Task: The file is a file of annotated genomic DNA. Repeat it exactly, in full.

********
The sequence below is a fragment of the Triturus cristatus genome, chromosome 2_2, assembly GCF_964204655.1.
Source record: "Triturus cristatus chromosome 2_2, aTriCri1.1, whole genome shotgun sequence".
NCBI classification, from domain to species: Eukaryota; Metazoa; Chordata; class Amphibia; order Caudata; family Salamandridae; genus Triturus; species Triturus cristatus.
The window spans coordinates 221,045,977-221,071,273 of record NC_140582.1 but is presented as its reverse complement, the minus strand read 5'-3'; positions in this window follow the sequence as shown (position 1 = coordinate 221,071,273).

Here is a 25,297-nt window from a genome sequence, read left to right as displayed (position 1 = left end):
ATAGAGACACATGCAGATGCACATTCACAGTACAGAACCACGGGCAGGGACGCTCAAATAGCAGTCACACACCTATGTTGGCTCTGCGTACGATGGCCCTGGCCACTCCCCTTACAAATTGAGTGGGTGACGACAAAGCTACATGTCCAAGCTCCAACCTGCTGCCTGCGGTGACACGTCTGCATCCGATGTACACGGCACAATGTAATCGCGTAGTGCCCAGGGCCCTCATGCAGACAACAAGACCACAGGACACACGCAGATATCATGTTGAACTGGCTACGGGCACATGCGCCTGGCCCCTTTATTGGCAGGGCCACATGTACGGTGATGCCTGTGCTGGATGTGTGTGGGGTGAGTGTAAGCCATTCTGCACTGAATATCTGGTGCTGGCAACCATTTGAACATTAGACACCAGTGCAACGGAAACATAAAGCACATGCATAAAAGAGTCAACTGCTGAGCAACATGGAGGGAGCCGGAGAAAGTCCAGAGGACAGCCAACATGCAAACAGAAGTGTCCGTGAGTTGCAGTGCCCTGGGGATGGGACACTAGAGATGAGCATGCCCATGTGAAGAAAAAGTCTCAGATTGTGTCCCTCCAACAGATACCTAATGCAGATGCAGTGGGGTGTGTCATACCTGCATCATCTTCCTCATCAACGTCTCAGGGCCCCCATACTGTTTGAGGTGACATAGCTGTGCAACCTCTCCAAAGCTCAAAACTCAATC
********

The sequence below is a fragment of the Triturus cristatus genome, chromosome 2_2, assembly GCF_964204655.1.
Source record: "Triturus cristatus chromosome 2_2, aTriCri1.1, whole genome shotgun sequence".
NCBI classification, from domain to species: Eukaryota; Metazoa; Chordata; class Amphibia; order Caudata; family Salamandridae; genus Triturus; species Triturus cristatus.
The window spans coordinates 221,045,977-221,071,273 of record NC_140582.1 but is presented as its reverse complement, the minus strand read 5'-3'; positions in this window follow the sequence as shown (position 1 = coordinate 221,071,273).

Here is a 25,297-nt window from a genome sequence, read left to right as displayed (position 1 = left end):
ATAGAGACACATGCAGATGCACATTCACAGTACAGAACCACGGGCAGGGACGCTCAAATAGCAGTCACACACCTATGTTGGCTCTGCGTACGATGGCCCTGGCCACTCCCCTTACAAATTGAGTGGGTGACGACAAAGCTACATGTCCAAGCTCCAACCTGCTGCCTGCGGTGACACGTCTGCATCCGATGTACACGGCACAATGTAATCGCGTAGTGCCCAGGGCCCTCATGCAGACAACAAGACCACAGGACACACGCAGATATCATGTTGAACTGGCTACGGGCACATGCGCCTGGCCCCTTTATTGGCAGGGCCACATGTACGGTGATGCCTGTGCTGGATGTGTGTGGGGTGAGTGTAAGCCATTCTGCACTGAATATCTGGTGCTGGCAACCATTTGAACATTAGACACCAGTGCAACGGAAACATAAAGCACATGCATAAAAGAGTCAACTGCTGAGCAACATGGAGGGAGCCGGAGAAAGTCCAGAGGACAGCCAACATGCAAACAGAAGTGTCCGTGAGTTGCAGTGCCCTGGGGATGGGACACTAGAGATGAGCATGCCCATGTGAAGAAAAAGTCTCAGATTGTGTCCCTCCAACAGATACCTAATGCAGATGCAGTGGGGTGTGTCATACCTGCATCATCTTCCTCATCAACGTCTCAGGGCCCCCATACTGTTTGAGGTGACATAGCTGTGCAACCTCTCCAAAGCTCAAAACTCAATC